The above preview is unformatted text

This student written piece of work is one of many that can be found in our GCSE Places of Worship section.

Found what you're looking for?

  • Start learning 29% faster today
  • 150,000+ documents available
  • Just £6.99 a month

Not the one? Search for your essay title...
  • Join over 1.2 million students every month
  • Accelerate your learning by 29%
  • Unlimited access from just £6.99 per month

See related essaysSee related essays

Related GCSE Places of Worship essays

  1. How successful was the Council of Trent in the years 1545-1563 in tackling the ...

    Including pilgrimages, charitable deeds, indulgences and repenting from sin. The Protestants believed in Justification by faith, God would know if you had done wrong. At Trent they accepted the catholic view of sin and rejected the Protestant view. If the protestant view had been accepted then there would have been

  2. English Reformation

    The circumstances of his death have certainly remained suspicious, but the fact remains however, that since the Church was able to overcome the challenges of Hunne, this indicates that their jurisdiction was far more superior than statute, and it is not surprising that this exasperated the lawyers and merchants.

  1. Were abuses the source of the Reformation?

    Many laity saw the priesthood as their best chance to exit the rat race and earn a decent living. It is on monetary issues where many historians get stuck on the 'certainty' that the source of the reformation was due to abuses of the clergy, pertinently their abuse of wealth accessible to them.

  2. Why was the Catholic Church so weak by 1780?

    Therefore through rituals they could still express their devoutness. The Jansenists stressed a simpler individual faith and understanding based on the doctrines of St Augustine. Many Jansenists saw the baroque Catholicism of the Jesuits as wasteful and excessive and wanted the masses to surpass a superficial understanding of Catholicism and 'internalise' Catholic Christianity Jesuits had increasing power in Catholic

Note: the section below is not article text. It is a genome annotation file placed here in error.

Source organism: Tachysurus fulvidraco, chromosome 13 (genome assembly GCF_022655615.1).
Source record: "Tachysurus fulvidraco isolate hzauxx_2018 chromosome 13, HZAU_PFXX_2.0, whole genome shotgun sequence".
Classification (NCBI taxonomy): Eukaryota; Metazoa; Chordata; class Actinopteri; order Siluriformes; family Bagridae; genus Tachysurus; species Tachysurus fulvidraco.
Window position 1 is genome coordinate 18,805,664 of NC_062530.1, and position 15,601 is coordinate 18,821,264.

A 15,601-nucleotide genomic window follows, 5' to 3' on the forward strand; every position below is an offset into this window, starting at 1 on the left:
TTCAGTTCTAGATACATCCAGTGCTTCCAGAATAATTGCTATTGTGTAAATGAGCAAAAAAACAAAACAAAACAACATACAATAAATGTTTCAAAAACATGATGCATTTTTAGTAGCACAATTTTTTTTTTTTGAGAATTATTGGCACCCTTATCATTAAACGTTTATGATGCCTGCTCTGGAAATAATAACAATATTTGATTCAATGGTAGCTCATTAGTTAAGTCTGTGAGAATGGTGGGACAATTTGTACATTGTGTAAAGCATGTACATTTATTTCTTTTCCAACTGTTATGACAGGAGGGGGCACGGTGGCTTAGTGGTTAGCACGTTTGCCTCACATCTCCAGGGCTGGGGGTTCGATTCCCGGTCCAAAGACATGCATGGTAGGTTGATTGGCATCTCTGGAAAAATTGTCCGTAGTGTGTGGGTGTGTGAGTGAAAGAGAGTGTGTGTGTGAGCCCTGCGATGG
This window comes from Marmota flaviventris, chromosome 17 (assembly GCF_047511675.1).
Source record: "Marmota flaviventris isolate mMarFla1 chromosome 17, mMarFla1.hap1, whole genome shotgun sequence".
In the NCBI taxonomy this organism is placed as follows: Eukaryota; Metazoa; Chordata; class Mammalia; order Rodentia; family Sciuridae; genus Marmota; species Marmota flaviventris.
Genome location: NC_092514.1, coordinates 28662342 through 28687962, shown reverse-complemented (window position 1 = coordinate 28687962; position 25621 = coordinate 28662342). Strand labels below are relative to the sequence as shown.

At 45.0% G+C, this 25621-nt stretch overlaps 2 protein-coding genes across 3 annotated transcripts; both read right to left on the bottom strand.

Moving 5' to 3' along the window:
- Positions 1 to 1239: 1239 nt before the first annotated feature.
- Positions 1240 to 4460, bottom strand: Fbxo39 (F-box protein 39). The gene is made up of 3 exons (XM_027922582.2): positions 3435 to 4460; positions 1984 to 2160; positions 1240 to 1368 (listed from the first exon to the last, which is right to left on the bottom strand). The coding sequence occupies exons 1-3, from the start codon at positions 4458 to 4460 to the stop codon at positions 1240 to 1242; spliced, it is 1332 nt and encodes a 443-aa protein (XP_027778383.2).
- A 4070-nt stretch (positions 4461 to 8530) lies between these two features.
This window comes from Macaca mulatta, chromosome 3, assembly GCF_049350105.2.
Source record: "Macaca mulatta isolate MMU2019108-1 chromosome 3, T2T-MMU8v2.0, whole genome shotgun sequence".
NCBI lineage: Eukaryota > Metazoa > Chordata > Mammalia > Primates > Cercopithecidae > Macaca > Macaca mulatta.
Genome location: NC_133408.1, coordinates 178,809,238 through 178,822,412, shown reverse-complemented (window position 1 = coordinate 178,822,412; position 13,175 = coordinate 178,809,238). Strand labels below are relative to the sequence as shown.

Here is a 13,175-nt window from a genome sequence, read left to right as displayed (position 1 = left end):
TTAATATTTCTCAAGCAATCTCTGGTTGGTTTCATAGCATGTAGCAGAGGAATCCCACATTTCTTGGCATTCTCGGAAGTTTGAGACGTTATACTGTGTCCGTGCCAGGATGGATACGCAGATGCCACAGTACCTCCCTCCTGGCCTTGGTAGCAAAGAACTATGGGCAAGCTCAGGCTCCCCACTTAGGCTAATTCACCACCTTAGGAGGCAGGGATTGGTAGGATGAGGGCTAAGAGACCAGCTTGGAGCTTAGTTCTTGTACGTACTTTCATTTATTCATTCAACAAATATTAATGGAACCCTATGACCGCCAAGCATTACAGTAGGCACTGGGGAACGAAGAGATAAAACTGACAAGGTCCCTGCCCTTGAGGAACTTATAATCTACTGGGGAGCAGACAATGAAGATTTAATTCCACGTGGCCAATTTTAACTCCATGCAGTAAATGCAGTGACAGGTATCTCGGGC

1. The unrest caused by the religious wars and thereformers exaggerated church with the devil ...

    A young poor country girl, Joan, was persecuted for both heresy and witchcraft. " The fate of Joan of Arc, who lived from 1412-1431, is one of the best known early example of deadly persecution (Meltzer 74). She was the daughter of a farmer which made her seem ignorant, though

  2. St Germans Church in Cornwall

    But we can see a definite break in the wall, where we think the door was situated; there is evidence of a doorway that has been covered up. The whole town declined in the last years of the monks living at St Germans Church and was being descried as a fishing village (or Fischar Town)

  1. Homosexuality and the Church.

    It was a biased article from the view point of the evangelicals. It clearly showed how well they detested homosexuality and how they would not be a part of a church where the bishop is homosexual. This article was a little bit limiting in the information provided.

  2. A study of the attitudes of the Roman Catholic, Methodist and Anglican churches to ...

    outside marriage. However they teach that "men and women with homosexual tendencies 'must be accepted with respect and sensitivity and that persons with a homosexual orientation "are called, to live the virtue of chastity," and "a life of loneliness and lack of sexual intimacy" but this does not still treat a homosexual the same as a heterosexual person.

  • Over 160,000 pieces
    of student written work
  • Annotated by
    experienced teachers
  • Ideas and feedback to
    improve your own work